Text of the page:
Today started at six o’clock in the morning with a quick weather check and then a few hours sitting at the top of a lighthouse counting birds. What a view. Want to see it? Click on the picture below to open a virtual reality view to take a look.
I spent the remainder of the morning trying to read the numbers on small tags mounted on the leg of moving puffins. Does that sound difficult? Well it IS difficult. But it is also important. What do we use tags? One reason is to answer a question that many of you put on the the blog. How long do puffins live. We can’t very well walk up and ask them how old they are, so we use bands to keep track of individuals. The oldest puffin on record is 34 years old! Would you like to find out more? Click here for a video. And look at this animation. Sometimes they do the strangest things…
We also spent some time taking a look at some of the nests on the island. We need to keeptrack of how many active burrows there are so we know how they are doing this year. How do you find the nests? Matinicus Rock is a bird colony without any trees, so birds nest here on the ground. Some birds, like arctic terns, nest on the rocks or in the grass near the rocks. Here is a view of a tern sitting on her nest. The photos below are the eggs themselves.
Puffins and Storm-Petrels burrow into the ground. Puffins use crevices in the rocks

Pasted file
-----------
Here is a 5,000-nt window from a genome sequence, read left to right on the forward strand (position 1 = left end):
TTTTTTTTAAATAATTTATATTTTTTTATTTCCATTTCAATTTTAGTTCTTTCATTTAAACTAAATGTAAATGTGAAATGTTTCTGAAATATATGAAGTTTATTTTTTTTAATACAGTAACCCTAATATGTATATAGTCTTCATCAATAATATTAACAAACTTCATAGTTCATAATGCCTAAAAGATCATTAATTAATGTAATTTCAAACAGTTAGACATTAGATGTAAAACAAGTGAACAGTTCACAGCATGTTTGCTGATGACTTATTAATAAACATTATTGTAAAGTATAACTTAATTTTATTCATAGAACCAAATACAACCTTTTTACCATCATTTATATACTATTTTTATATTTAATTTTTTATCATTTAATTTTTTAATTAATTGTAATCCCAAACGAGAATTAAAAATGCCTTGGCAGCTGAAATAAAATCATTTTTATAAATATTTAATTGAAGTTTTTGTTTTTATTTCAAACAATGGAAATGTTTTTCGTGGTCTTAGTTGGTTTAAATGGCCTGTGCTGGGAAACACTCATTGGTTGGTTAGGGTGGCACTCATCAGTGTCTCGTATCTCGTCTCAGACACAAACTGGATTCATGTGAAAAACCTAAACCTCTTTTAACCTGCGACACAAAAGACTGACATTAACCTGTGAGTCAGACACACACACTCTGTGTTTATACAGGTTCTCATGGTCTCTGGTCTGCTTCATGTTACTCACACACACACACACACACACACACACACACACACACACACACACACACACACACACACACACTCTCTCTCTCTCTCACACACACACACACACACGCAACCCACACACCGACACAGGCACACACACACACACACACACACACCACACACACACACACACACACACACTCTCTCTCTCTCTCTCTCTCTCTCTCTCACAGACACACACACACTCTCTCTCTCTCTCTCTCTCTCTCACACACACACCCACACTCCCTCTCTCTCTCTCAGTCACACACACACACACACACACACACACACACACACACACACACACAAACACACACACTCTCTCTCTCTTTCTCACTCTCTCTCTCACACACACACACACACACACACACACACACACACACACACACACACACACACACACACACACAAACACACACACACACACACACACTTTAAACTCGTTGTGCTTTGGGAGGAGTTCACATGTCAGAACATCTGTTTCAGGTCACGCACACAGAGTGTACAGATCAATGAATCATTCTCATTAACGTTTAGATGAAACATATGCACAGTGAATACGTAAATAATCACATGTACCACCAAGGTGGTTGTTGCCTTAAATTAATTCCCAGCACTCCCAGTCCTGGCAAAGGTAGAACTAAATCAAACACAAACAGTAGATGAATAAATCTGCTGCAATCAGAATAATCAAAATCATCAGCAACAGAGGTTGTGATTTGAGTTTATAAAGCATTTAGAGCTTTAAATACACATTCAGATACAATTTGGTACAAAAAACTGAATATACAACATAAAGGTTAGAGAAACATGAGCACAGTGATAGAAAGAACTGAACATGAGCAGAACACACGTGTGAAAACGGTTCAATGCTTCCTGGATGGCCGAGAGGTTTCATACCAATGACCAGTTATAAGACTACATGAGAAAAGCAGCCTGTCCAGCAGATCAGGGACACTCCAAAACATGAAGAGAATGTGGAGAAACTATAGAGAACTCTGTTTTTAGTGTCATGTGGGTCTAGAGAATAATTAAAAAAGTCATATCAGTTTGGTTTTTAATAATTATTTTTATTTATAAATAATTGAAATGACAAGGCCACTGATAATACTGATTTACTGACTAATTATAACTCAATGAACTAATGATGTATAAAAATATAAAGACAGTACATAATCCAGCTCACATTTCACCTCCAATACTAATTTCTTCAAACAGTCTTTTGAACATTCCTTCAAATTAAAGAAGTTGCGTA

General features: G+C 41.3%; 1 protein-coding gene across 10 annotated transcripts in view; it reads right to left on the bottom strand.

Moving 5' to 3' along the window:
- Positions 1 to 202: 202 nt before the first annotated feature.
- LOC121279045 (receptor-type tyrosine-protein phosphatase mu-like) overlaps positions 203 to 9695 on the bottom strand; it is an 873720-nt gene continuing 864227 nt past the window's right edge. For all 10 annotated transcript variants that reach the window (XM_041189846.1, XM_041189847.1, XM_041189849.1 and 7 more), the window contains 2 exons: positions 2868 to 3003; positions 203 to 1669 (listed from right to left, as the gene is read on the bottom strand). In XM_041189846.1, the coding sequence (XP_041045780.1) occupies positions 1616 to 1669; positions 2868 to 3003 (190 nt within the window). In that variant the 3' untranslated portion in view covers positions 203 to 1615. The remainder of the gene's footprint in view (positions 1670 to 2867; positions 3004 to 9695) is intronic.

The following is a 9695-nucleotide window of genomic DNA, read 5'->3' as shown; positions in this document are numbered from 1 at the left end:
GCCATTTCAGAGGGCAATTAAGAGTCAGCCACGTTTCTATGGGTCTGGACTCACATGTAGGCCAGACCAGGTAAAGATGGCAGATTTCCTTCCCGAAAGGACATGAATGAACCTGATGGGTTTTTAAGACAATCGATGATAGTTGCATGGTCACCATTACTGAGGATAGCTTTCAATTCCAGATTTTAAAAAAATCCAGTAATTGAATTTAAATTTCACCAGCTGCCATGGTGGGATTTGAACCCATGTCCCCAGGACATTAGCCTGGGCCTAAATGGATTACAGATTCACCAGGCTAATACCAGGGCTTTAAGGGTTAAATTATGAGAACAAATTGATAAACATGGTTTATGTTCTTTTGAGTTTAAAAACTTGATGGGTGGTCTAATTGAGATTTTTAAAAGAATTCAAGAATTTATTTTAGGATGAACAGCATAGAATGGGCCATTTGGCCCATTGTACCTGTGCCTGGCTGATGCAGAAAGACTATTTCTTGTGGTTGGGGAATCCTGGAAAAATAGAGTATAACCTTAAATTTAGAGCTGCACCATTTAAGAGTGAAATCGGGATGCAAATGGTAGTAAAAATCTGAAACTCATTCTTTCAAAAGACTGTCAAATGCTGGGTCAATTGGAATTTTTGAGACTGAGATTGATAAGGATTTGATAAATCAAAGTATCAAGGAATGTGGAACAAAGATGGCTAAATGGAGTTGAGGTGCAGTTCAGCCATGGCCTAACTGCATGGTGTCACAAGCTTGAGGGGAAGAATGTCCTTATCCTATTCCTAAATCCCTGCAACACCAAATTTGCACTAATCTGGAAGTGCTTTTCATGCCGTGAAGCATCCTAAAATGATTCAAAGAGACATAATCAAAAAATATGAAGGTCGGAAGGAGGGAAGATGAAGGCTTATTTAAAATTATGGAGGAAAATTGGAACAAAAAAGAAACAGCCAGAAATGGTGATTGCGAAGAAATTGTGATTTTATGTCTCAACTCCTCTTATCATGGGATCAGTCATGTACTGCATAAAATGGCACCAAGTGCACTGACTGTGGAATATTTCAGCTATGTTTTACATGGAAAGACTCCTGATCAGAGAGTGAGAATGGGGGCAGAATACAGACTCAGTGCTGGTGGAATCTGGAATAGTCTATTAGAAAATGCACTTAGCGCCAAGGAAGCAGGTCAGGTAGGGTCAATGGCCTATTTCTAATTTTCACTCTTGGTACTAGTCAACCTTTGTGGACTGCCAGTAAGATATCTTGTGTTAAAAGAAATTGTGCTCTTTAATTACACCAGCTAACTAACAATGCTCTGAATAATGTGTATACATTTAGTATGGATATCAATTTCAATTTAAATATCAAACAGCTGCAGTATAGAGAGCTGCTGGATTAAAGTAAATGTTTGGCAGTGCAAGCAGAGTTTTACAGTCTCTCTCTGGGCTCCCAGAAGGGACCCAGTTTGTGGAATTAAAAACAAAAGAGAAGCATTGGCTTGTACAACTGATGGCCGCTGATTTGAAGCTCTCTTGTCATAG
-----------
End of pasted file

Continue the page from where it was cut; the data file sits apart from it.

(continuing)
to make their nests. In order to check on the puffins and their eggs, sometimes you have to crawl a little. Here I am trying to see what is in a burrow. And here is what I saw
inside. Can you see the puffin sitting on her eggs?
Thanks for your answers to yesterday’s question. “The Rock” is .49 miles long and .2 miles wide. The closest mainland is about 17 miles away. Puffins and other sea-birds nest this far out for a few reasons. One is to avoid some land predictors, such as foxes, owl and mink, which are not out here this far. In additon, people now live along the coast, so the amount of area that the Puffins can occupy on the mainland is much smaller. Finally, they are much closer to the deep-water fish that they prefer to eat.
For the blog today, use the internet to find out how the following questions:
- How deep can puffins swim?
- How many fish can they hold in their beak?
- How long can they hold their breath?
- What do they eat?
Here are today’s Photos: